5 de enero de 2015 / 18:03 / en 3 años

Europe's blue-chip shares take biggest one-day tumble in 3 years

* Euro STOXX 50 down 3.7 pct

* Pan-European FTSEurofirst 300 index ends 2.3 pct lower

* Athens ATG index down 5.6 percent on political uncertainty

* Multi-year lows for oil and copper hurt commodities stocks

By Atul Prakash

LONDON, Jan 5 (Reuters) - European equities fell sharply in choppy trading on Monday, with concerns over Greece’s future in the euro zone and a steep drop in prices of crude oil and copper hurting financial and commodities stocks the most.

Energy and mining shares were the worst hit. The European oil and gas and basic resources indexes fell 4.9 percent and 3.6 percent respectively after a supply glut sent oil prices to a 5-1/2-year low and copper hit a 4-1/2-year trough due to a stronger dollar.

Investors fear the Jan. 25 election in Greece could vault the left-wing Syriza party into power, raising the risk of a sovereign default.

The euro zone’s blue-chip Euro STOXX 50 fell 3.7 percent, the biggest one-day percentage drop since late 2011. Greece’s ATG fell 5.6 percent, with National Bank , Bank of Piraeus and Alpha Bank slipping 5.2 to 7.4 percent.

“The rise of the anti-austerity Syriza party has sent shivers down the spine of dealers. A victory for the left-wing party does not automatically mean a Greek exit (from the euro zone) but traders will certainly see it that way,” IG analyst Alastair McCaig said.

Der Spiegel news magazine, citing unnamed government sources, reported on Saturday that the German government believes the currency bloc would now be able to cope with a Greece exit if that proved necessary.

Greek jitters hit regional stocks. Italy’s FTSE MIB and Spain’s IBEX fell 4.9 percent and 3.5 percent respectively, while Britain’s FTSE, Germany’s DAX and France’s CAC 40 were down 2.0 to 3.3 percent. The pan-European FTSEurofirst 300 ended 2.3 percent weaker at 1,332.47 points.

“The logical thing to do right now is to avoid Greece. A lot of people are getting out of Greek assets thinking that probably it would be too late after the elections. Banking stocks are likely to bear the brunt of the sell-off,” Ronny Claeys, senior strategist at KBC Asset Management, said.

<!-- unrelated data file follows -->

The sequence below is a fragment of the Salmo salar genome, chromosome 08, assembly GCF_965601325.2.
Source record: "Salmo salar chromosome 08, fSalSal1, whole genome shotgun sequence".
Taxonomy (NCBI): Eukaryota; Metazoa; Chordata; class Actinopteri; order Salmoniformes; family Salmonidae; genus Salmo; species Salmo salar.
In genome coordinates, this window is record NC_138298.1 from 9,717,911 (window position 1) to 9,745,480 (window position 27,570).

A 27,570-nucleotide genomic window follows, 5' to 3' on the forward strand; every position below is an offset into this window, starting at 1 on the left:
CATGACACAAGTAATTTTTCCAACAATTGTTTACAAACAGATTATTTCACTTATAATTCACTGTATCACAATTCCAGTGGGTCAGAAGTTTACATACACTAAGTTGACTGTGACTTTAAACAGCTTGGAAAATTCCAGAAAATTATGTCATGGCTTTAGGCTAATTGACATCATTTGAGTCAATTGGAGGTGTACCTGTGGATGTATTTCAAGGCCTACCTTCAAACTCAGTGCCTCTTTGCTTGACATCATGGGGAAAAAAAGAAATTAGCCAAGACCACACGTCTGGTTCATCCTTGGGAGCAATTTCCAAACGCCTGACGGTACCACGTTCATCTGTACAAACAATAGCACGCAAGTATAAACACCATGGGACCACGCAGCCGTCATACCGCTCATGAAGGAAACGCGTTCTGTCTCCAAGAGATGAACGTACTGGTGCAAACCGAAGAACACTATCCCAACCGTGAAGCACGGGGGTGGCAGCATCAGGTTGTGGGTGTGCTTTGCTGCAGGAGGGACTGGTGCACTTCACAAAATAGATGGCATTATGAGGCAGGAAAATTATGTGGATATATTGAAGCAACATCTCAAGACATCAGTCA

Although most sectors in Europe were in negative territory following a broader market sell-off, the travel and leisure index, down 0.7 percent, outperformed on expectations that cheaper oil and a weaker euro would help the companies.

Carnival, IAG and Air France-KLM rose 1.3 to 2.1 percent, while Ryanair shares, up 1.3 percent, hit an all-time high after the company said December traffic grew 20 percent.

Many in the market have been hoping it will get support from the European Central Bank. Data showing German inflation slowing to its lowest in more than five years in December has strengthened arguments for the ECB to unveil unconventional measures later this month, despite the qualms of some of its policymakers, to ward off a deflationary spiral in the euro zone.

Among other movers, Danish television and sound system manufacturer Bang & Olufsen rose 3.6 percent after saying it would be prepared to look at any takeover approaches it received after lowering its profit guidance last month.

Spanish carbon fibre maker Carbures restarted trading down 74 percent after restating its 2014 first-half results on Friday and saying it expected to report a full-year loss. It had requested the suspension of its shares in October to address questions raised by its auditor. Its shares were last down 66 percent. (Additional reporting by Lionel Laurent; Editing by Ruth Pitchford)

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